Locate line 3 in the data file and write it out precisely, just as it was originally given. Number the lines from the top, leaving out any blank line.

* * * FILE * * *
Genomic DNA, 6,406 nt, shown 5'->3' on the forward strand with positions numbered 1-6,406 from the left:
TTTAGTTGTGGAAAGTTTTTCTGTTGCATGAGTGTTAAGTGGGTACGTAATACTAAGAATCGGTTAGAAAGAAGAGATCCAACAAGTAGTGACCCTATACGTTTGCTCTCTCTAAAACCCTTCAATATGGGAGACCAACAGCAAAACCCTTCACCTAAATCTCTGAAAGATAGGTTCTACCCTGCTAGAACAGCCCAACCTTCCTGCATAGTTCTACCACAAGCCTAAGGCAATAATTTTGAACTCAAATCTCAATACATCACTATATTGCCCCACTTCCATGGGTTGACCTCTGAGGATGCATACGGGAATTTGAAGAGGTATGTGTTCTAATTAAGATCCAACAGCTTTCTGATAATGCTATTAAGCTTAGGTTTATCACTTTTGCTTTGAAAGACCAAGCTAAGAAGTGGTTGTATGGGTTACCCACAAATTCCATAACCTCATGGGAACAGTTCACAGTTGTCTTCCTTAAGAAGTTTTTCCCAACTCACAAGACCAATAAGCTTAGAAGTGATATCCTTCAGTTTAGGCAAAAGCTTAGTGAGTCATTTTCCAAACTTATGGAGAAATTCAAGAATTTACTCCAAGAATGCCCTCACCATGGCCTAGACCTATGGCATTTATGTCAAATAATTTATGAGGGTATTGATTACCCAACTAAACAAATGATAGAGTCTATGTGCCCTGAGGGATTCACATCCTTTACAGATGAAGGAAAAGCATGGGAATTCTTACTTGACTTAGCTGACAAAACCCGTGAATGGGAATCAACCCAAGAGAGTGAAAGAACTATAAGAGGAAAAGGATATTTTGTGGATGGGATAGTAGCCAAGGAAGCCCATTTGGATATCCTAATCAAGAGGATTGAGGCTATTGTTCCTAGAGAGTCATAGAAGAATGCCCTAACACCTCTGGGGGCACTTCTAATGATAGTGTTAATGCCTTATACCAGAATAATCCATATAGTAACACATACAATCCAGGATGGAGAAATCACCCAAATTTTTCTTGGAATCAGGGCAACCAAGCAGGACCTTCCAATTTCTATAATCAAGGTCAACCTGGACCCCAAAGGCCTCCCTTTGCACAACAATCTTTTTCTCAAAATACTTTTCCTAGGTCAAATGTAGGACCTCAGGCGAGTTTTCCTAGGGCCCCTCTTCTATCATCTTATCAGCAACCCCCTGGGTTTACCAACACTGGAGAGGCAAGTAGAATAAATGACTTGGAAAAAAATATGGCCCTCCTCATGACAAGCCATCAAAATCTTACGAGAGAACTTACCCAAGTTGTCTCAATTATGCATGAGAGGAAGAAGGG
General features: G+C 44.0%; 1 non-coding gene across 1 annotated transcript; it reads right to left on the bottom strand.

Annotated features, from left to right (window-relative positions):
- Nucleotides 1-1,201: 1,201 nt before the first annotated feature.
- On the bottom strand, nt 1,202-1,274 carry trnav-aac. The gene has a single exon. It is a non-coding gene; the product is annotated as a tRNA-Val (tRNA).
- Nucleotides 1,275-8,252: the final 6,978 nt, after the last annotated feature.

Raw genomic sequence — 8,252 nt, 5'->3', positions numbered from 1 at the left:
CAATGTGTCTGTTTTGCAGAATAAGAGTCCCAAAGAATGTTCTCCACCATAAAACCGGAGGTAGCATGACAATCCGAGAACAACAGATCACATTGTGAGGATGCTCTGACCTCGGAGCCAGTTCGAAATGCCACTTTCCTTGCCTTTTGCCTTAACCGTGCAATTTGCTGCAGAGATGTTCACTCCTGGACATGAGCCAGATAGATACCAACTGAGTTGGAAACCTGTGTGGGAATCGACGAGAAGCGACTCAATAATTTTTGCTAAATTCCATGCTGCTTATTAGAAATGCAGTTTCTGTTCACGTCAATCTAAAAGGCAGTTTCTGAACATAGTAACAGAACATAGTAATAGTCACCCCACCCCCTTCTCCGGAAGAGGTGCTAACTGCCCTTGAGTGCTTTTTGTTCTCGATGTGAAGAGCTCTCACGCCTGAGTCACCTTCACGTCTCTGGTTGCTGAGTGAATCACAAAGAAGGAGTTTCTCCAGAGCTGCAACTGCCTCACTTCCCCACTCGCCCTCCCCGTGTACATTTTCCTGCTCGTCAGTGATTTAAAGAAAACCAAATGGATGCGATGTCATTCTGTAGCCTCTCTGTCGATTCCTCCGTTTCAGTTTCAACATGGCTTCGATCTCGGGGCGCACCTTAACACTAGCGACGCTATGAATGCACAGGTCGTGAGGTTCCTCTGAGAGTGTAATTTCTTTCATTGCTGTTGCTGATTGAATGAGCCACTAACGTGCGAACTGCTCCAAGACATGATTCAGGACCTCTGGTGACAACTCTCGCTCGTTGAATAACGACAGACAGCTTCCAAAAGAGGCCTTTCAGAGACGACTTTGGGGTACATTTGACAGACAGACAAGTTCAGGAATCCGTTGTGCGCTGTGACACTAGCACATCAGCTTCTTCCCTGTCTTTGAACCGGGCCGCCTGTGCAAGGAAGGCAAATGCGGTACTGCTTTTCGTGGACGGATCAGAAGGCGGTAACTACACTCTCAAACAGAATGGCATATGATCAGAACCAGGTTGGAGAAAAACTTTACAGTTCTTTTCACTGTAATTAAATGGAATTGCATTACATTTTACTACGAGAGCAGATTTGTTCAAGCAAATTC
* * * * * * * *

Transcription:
General features: G+C 44.0%; 1 non-coding gene across 1 annotated transcript; it reads right to left on the bottom strand.